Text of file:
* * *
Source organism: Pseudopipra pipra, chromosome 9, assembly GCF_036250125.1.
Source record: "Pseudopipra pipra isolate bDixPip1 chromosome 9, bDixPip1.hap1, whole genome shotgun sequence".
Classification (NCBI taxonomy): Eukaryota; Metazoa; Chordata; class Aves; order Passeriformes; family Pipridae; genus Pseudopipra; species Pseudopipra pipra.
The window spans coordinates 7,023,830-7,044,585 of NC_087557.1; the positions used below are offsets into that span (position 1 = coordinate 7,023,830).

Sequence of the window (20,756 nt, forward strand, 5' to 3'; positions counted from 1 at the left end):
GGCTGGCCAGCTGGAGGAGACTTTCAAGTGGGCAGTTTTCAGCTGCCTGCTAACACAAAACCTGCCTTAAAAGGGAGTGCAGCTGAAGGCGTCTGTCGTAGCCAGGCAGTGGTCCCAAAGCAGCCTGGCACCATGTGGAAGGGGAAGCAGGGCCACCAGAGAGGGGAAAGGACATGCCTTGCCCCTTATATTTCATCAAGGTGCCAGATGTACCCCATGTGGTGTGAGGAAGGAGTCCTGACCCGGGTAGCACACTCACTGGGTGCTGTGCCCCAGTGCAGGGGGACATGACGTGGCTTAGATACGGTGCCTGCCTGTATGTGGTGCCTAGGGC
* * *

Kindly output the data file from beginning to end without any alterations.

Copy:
Source organism: Pseudopipra pipra, chromosome 9, assembly GCF_036250125.1.
Source record: "Pseudopipra pipra isolate bDixPip1 chromosome 9, bDixPip1.hap1, whole genome shotgun sequence".
Classification (NCBI taxonomy): Eukaryota; Metazoa; Chordata; class Aves; order Passeriformes; family Pipridae; genus Pseudopipra; species Pseudopipra pipra.
The window spans coordinates 7,023,830-7,044,585 of NC_087557.1; the positions used below are offsets into that span (position 1 = coordinate 7,023,830).

Sequence of the window (20,756 nt, forward strand, 5' to 3'; positions counted from 1 at the left end):
GGCTGGCCAGCTGGAGGAGACTTTCAAGTGGGCAGTTTTCAGCTGCCTGCTAACACAAAACCTGCCTTAAAAGGGAGTGCAGCTGAAGGCGTCTGTCGTAGCCAGGCAGTGGTCCCAAAGCAGCCTGGCACCATGTGGAAGGGGAAGCAGGGCCACCAGAGAGGGGAAAGGACATGCCTTGCCCCTTATATTTCATCAAGGTGCCAGATGTACCCCATGTGGTGTGAGGAAGGAGTCCTGACCCGGGTAGCACACTCACTGGGTGCTGTGCCCCAGTGCAGGGGGACATGACGTGGCTTAGATACGGTGCCTGCCTGTATGTGGTGCCTAGGGC